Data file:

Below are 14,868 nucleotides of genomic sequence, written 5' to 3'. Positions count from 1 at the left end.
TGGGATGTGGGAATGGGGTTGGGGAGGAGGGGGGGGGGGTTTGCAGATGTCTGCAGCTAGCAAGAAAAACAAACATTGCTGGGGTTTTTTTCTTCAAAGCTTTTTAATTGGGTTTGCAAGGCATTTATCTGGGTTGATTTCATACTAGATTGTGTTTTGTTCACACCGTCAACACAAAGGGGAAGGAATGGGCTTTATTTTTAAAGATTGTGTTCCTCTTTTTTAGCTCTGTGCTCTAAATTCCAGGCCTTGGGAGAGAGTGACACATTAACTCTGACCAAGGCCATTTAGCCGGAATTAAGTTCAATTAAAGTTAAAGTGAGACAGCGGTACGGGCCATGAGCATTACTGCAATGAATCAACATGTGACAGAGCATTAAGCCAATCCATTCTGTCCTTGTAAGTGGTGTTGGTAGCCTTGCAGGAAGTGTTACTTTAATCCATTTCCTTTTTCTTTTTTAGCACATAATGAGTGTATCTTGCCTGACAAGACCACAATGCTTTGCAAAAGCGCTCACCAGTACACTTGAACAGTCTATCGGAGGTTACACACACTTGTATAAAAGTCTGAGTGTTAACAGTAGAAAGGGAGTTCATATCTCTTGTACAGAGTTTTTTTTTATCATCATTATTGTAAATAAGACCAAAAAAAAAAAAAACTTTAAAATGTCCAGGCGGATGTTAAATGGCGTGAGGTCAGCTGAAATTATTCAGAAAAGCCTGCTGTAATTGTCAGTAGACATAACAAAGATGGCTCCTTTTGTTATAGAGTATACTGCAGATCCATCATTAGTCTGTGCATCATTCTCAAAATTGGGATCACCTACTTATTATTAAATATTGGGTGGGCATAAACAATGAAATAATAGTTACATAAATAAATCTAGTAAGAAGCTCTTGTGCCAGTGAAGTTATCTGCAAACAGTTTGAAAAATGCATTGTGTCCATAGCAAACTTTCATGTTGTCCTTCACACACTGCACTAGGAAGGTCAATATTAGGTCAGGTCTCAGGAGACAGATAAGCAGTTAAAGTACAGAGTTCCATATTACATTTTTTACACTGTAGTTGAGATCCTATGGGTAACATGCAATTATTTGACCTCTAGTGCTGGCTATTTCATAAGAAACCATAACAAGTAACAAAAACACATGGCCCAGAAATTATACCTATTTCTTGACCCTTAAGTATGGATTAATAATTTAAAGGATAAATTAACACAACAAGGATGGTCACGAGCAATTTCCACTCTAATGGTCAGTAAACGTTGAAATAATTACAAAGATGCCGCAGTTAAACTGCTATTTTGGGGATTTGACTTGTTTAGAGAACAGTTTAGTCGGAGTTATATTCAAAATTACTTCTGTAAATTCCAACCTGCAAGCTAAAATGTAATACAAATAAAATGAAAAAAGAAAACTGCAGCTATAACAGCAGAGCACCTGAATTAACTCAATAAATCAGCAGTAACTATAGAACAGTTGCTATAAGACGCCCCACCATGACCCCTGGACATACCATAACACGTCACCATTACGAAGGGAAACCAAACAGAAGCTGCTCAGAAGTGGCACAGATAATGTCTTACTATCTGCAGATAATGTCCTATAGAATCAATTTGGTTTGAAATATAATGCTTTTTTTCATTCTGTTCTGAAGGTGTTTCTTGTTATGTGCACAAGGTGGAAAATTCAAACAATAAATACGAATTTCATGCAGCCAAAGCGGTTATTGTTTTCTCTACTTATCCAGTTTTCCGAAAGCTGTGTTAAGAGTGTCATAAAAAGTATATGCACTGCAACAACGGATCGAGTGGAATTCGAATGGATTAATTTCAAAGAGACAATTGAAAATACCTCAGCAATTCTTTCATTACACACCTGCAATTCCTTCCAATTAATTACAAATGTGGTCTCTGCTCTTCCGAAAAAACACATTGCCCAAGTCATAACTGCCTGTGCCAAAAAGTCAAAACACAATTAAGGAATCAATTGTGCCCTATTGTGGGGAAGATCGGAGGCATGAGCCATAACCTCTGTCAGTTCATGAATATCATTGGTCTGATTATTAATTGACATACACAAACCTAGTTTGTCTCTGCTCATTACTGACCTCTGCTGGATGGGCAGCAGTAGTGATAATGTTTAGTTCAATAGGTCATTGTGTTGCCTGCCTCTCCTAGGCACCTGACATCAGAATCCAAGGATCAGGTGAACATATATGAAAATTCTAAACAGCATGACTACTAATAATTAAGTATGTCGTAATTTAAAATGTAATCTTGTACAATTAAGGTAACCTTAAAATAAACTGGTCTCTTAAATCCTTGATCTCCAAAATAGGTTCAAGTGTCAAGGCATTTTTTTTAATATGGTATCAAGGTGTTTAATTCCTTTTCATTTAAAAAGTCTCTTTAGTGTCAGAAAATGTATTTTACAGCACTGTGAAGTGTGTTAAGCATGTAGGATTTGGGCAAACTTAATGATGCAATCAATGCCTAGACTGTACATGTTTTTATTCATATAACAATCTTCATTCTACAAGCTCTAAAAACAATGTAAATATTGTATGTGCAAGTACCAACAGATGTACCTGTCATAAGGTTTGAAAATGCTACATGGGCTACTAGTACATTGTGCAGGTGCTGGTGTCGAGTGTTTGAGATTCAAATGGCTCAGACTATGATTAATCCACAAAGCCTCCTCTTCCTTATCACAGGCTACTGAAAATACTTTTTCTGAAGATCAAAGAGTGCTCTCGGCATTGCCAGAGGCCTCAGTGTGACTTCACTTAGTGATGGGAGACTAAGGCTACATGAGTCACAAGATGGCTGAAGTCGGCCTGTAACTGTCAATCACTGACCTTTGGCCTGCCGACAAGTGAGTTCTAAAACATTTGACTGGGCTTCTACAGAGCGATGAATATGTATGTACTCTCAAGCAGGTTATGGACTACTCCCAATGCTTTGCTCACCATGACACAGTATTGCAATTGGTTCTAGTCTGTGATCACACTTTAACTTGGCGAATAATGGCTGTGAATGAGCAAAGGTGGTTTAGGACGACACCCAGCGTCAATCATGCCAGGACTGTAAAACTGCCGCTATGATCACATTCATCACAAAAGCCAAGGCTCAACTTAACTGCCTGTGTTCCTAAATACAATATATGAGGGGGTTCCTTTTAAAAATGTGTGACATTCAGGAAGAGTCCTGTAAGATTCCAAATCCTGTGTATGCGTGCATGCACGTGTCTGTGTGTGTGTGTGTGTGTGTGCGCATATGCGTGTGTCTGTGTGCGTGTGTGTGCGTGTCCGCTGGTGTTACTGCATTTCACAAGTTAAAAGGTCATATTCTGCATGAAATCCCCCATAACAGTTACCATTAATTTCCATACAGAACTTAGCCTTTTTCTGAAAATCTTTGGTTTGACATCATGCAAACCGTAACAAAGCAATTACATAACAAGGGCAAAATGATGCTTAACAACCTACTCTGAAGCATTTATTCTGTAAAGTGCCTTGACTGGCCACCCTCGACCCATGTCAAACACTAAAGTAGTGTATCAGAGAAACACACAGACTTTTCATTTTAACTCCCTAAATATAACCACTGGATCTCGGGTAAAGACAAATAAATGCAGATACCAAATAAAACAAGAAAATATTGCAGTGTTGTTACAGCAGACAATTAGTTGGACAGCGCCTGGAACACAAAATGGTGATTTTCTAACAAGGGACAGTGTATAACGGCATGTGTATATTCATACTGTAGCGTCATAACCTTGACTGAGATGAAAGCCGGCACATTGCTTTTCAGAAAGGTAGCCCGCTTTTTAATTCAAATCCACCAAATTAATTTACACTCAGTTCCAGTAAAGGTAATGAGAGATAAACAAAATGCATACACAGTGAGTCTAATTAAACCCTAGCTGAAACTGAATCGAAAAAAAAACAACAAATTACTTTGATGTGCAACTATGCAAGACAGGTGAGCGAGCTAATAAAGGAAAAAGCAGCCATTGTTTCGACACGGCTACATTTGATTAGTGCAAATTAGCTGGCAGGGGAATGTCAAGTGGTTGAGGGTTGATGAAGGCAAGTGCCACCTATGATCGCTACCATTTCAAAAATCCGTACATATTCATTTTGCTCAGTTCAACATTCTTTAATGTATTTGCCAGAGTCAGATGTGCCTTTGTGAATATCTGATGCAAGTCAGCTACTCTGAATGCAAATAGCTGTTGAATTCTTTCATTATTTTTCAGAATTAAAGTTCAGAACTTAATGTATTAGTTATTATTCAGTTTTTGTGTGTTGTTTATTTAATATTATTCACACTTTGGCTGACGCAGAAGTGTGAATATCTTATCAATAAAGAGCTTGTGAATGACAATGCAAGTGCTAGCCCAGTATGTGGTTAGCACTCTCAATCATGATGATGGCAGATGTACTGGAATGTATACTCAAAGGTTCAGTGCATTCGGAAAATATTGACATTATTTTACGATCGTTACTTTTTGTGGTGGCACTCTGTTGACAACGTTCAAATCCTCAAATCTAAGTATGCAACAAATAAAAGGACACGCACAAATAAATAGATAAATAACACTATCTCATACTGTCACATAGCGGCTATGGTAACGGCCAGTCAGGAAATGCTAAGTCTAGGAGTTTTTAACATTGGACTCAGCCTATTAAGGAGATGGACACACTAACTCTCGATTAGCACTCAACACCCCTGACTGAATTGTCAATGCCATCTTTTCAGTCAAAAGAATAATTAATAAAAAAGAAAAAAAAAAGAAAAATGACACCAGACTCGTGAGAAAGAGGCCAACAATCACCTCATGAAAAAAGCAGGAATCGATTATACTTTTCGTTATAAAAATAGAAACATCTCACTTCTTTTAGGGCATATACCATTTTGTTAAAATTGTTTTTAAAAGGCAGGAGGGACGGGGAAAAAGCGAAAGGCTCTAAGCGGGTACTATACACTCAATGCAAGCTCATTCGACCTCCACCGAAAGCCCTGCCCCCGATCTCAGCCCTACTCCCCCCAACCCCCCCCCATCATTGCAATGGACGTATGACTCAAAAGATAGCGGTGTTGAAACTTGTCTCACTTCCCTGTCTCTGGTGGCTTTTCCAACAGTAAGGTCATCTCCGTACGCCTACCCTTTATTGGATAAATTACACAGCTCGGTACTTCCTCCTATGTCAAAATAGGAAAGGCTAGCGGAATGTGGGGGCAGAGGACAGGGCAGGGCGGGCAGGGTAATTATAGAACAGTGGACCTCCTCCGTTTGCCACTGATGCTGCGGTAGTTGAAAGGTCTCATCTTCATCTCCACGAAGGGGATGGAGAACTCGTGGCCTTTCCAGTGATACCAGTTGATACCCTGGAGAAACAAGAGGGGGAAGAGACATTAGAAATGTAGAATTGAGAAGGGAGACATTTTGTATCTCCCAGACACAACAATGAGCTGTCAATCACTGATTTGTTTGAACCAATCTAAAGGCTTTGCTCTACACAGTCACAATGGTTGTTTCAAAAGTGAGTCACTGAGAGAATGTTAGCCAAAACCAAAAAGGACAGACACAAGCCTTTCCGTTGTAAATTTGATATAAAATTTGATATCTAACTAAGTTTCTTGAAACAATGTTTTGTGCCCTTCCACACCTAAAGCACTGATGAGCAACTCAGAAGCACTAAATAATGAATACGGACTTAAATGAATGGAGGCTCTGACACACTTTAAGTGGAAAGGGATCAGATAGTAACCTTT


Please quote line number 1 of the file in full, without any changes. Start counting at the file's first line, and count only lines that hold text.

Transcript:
Below are 14,868 nucleotides of genomic sequence, written 5' to 3'. Positions count from 1 at the left end.